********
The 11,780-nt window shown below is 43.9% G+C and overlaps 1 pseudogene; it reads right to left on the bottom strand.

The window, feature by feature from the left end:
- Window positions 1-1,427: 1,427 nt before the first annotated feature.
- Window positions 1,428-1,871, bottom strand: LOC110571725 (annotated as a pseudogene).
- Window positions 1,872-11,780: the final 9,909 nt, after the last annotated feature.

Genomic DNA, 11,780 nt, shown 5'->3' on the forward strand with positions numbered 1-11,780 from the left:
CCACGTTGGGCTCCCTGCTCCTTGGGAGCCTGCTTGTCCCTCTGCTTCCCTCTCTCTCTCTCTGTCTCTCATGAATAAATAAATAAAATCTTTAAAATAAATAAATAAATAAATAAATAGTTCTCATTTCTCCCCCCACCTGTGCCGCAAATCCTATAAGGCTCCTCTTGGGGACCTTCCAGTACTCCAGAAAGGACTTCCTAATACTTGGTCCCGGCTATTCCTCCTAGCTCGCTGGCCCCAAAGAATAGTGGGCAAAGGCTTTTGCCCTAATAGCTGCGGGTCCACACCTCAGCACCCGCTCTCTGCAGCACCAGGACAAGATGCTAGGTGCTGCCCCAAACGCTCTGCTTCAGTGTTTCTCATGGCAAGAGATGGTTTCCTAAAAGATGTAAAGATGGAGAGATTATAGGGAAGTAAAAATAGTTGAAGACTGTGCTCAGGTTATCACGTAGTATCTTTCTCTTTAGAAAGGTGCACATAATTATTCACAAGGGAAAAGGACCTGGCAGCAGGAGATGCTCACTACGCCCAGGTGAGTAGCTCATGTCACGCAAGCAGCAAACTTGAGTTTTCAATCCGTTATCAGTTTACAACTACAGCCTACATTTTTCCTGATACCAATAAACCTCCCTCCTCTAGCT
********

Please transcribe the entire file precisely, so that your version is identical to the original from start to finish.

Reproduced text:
The 11,780-nt window shown below is 43.9% G+C and overlaps 1 pseudogene; it reads right to left on the bottom strand.

The window, feature by feature from the left end:
- Window positions 1-1,427: 1,427 nt before the first annotated feature.
- Window positions 1,428-1,871, bottom strand: LOC110571725 (annotated as a pseudogene).
- Window positions 1,872-11,780: the final 9,909 nt, after the last annotated feature.

Genomic DNA, 11,780 nt, shown 5'->3' on the forward strand with positions numbered 1-11,780 from the left:
CCACGTTGGGCTCCCTGCTCCTTGGGAGCCTGCTTGTCCCTCTGCTTCCCTCTCTCTCTCTCTGTCTCTCATGAATAAATAAATAAAATCTTTAAAATAAATAAATAAATAAATAAATAGTTCTCATTTCTCCCCCCACCTGTGCCGCAAATCCTATAAGGCTCCTCTTGGGGACCTTCCAGTACTCCAGAAAGGACTTCCTAATACTTGGTCCCGGCTATTCCTCCTAGCTCGCTGGCCCCAAAGAATAGTGGGCAAAGGCTTTTGCCCTAATAGCTGCGGGTCCACACCTCAGCACCCGCTCTCTGCAGCACCAGGACAAGATGCTAGGTGCTGCCCCAAACGCTCTGCTTCAGTGTTTCTCATGGCAAGAGATGGTTTCCTAAAAGATGTAAAGATGGAGAGATTATAGGGAAGTAAAAATAGTTGAAGACTGTGCTCAGGTTATCACGTAGTATCTTTCTCTTTAGAAAGGTGCACATAATTATTCACAAGGGAAAAGGACCTGGCAGCAGGAGATGCTCACTACGCCCAGGTGAGTAGCTCATGTCACGCAAGCAGCAAACTTGAGTTTTCAATCCGTTATCAGTTTACAACTACAGCCTACATTTTTCCTGATACCAATAAACCTCCCTCCTCTAGCT